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Maureen Child, Labour Councillor for Portobello/Craigmillar (Photo credits: Ross Cowper-Fraser)

“If your looking after a vulnerable person you don’t have time to take part in consultations.

“We will have to radically change some of these services, and will have to expect more of our citizens to step up.”

Scottish Government pledges £30,000 to help prevent children going missing

The Scottish government has announced plans to finance a programme to support children and young people at risk of going missing.

Nearly two-thirds of missing person investigations in Scotland involve young people. The new scheme aims to educate this at-risk age-group on the dangers of going missing and how to receive professional help.

The programme has been awarded £30,000 funding by the government to tackle the issue from a preventative position.

Nearly 64%, of all missing person investigations in Scotland involve young people and the charity Missing People, one of two charities involved in the new programme along with Barnardo’s Scotland, say that these figures are likely to be a significant underestimate.

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Credit to missingpeople.org.uk

Only 1 in 20 children who run away from home seek professional help.

Missing Persons Operational Coordinator Yackson Bell from Police Scotland spoke about missing people in the Capital. Yackson estimates that in the Edinburgh about 54% of the 3,000 missing person incidents last year involved children.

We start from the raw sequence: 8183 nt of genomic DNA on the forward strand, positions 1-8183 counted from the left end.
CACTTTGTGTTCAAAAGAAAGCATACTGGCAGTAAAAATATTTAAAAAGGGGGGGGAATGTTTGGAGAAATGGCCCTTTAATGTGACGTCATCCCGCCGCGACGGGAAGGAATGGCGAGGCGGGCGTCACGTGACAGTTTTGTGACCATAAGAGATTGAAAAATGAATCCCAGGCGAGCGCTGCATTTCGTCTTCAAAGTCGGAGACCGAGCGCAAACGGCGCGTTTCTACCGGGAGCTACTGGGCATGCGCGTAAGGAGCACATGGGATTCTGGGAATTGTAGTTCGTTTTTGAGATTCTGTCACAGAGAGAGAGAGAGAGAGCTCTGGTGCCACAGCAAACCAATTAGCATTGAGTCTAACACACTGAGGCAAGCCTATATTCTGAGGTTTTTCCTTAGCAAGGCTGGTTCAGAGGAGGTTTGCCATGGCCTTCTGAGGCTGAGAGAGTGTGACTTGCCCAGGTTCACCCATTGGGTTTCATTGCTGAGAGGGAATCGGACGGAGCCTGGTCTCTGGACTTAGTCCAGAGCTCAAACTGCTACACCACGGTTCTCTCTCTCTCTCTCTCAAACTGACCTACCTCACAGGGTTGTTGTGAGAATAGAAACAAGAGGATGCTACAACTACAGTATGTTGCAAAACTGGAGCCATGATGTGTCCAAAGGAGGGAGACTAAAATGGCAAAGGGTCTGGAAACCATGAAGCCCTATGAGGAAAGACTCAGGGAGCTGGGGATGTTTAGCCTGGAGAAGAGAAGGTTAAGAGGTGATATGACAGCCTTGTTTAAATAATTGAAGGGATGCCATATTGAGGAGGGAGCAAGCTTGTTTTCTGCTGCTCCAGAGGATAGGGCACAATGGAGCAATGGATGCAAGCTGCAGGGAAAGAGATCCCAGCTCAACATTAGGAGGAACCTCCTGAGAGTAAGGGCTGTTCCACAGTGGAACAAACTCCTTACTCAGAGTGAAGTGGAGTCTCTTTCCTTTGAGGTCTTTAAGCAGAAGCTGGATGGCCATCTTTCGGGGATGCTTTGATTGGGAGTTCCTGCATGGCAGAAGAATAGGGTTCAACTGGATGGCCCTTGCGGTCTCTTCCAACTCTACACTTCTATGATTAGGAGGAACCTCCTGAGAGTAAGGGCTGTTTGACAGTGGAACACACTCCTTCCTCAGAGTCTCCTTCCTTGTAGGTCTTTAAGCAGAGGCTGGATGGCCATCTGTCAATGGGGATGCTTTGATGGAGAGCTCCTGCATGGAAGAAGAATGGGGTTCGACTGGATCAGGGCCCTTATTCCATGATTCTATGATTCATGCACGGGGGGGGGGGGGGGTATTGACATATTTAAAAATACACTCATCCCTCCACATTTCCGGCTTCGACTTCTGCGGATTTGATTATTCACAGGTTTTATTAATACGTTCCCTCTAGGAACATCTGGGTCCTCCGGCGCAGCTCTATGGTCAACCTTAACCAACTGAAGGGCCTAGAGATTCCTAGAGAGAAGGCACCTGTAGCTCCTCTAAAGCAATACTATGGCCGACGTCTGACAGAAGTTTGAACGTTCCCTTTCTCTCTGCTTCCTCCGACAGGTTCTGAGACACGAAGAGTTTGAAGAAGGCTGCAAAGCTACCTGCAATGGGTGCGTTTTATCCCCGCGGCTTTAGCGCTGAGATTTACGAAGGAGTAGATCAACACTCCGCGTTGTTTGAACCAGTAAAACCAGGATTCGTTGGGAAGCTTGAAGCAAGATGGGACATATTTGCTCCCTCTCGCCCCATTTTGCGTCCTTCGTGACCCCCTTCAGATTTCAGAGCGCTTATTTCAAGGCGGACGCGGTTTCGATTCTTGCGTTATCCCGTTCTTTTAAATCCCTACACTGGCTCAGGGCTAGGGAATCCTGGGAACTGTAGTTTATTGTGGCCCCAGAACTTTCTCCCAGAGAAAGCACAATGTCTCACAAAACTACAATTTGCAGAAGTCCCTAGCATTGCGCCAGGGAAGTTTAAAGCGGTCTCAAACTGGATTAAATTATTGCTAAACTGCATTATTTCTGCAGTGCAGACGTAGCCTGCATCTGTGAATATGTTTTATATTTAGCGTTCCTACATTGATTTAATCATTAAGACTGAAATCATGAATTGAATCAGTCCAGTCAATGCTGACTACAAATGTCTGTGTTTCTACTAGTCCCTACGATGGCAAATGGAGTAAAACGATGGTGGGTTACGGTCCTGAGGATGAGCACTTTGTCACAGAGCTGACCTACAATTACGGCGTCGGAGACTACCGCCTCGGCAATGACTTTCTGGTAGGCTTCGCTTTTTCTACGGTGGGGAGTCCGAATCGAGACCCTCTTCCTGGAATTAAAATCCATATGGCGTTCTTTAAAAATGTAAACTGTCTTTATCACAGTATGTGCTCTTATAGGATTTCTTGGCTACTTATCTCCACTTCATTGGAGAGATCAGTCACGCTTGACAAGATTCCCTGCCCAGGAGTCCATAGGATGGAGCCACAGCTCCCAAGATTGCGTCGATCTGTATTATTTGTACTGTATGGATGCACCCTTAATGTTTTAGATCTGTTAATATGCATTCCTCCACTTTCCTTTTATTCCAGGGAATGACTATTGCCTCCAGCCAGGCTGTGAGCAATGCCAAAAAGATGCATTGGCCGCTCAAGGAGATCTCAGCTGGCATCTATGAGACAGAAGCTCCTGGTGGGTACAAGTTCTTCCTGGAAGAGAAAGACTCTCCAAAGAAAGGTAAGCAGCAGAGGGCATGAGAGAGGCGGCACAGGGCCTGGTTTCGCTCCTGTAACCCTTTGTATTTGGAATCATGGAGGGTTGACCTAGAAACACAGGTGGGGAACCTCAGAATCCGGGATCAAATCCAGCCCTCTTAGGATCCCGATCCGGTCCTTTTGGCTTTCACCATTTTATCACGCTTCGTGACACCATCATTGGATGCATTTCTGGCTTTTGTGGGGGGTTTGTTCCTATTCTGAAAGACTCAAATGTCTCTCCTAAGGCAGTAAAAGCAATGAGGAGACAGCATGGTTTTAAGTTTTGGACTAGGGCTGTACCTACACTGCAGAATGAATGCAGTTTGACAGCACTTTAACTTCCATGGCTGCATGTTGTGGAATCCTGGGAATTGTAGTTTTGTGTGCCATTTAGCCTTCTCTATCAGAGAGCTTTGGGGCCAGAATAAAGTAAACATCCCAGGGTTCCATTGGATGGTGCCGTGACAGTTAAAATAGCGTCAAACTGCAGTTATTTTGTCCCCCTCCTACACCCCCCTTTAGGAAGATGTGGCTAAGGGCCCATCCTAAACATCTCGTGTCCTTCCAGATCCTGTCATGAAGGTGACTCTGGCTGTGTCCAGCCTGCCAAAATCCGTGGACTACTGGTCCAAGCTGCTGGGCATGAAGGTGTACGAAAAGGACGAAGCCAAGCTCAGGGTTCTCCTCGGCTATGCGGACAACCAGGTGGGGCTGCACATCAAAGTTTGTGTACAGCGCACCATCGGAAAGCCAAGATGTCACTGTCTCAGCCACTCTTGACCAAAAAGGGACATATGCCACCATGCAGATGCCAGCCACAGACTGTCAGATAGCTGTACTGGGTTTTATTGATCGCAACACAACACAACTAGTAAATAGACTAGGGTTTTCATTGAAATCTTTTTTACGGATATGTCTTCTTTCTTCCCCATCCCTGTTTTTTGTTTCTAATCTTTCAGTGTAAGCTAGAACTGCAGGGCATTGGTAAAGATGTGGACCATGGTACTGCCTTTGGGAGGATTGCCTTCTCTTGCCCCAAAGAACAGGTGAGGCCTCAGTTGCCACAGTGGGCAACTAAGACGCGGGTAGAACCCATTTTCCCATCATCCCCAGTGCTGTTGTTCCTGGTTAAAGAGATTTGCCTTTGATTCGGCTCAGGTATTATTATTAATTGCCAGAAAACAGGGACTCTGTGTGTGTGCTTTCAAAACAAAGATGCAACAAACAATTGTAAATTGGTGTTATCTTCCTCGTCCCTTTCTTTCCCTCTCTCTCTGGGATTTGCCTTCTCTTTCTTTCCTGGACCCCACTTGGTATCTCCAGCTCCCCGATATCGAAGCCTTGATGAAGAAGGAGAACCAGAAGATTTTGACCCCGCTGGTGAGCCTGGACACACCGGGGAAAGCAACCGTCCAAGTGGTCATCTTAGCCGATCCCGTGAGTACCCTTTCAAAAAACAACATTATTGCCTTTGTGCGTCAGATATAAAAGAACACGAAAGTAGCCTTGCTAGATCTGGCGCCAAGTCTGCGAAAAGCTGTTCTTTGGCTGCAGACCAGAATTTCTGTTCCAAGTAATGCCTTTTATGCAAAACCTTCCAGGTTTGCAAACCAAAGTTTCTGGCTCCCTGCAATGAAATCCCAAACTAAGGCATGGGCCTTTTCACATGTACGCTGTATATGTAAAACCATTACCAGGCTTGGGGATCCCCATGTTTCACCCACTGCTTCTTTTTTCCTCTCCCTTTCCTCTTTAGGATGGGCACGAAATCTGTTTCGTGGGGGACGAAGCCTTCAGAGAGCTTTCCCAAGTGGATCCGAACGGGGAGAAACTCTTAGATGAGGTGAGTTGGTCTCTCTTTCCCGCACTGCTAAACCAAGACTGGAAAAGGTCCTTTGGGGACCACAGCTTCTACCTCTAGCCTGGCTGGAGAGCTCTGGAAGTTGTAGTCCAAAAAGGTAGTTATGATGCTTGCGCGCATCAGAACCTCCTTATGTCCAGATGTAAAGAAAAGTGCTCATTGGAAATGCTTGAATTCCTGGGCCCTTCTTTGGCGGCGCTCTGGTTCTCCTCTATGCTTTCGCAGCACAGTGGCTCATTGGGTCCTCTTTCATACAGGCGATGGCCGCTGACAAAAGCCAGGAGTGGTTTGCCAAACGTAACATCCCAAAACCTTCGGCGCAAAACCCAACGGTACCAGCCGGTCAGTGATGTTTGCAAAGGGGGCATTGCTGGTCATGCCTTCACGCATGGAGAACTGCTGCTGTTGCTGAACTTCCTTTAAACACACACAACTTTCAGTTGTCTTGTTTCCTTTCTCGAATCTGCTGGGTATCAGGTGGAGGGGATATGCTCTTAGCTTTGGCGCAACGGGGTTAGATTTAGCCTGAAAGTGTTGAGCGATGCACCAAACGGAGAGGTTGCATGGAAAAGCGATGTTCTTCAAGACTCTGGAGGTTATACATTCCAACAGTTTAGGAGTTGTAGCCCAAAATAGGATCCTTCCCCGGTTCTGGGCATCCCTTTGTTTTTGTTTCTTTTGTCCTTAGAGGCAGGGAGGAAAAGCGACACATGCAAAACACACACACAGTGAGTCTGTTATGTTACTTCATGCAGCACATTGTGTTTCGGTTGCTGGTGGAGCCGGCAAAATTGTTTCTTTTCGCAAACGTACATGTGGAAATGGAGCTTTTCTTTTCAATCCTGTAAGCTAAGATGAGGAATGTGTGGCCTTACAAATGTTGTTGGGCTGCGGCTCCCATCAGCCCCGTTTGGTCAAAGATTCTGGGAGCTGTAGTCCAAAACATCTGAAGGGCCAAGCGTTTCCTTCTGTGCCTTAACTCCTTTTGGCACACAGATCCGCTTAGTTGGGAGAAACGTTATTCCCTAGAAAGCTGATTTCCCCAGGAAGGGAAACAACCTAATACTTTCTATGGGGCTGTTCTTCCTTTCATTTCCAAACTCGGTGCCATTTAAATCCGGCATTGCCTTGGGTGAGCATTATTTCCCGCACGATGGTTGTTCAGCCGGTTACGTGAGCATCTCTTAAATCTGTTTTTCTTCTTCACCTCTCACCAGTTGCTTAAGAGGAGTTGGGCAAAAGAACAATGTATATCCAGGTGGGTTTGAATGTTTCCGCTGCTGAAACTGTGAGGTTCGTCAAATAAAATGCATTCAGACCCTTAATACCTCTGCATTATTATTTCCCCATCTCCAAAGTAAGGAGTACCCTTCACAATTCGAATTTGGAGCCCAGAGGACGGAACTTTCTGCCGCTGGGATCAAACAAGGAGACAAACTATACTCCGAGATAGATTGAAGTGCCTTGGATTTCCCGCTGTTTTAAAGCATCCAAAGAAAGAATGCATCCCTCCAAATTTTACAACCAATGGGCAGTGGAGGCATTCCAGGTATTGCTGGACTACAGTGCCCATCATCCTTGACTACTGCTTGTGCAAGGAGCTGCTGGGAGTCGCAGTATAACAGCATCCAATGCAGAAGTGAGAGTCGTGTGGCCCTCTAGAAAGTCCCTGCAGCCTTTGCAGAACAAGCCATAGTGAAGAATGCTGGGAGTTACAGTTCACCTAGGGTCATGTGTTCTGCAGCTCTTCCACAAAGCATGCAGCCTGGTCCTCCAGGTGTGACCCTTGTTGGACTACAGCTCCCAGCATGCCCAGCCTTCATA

Yakson pointed out that young people who run away put themselves at an increased risk of experiencing crime or sexual exploitation:

“We live in fear of that on an almost daily basis.”

“All these risks are heightened if a young person goes missing.”

“If we can raise awareness of that then its something that then we support it 100%.”

You can listen to Yackson Bell talk about the programme here.

 

Fizzy drink health crisis?

A report released by Cancer Research UK revealed children’s shocking fizzy drinks habits, but is this the full story? 

Newspapers are no stranger to doom and gloom,  just today we were told that every day Scottish children consume 600,000 fizzy drinks a day. However this isn’t the full story.

The report released by Cancer Research UK looked at the diets and obesity levels of Scottish children. They found that 1 in 4 were obese, with fizzy drinks being a contributing factor.

Despite consumption of fizzy drinks being high sugary fizzy drink consumption has actually fallen by 21%.

Researchers have been calling on the Scottish Government to further the limit the advertising and sale of junk food special offers. despite the average Scot consuming 12 kilocalories less in fizzy drinks everyday, the consumption of junk food such as confectionery biscuits and cakes has been steadily increasing since 2010.

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Fizzy drinks currently on the market.

There are calls for the Scottish Government to do more when tackling the obesity with suggestions that restrictions on multi-buy offers on junk food and fizzy drinks which could limit children’s intake.

However, the government is holding a consultation for restricting the advertising of unhealthy food. Members of the public have until the 9th of January 2019 to take part.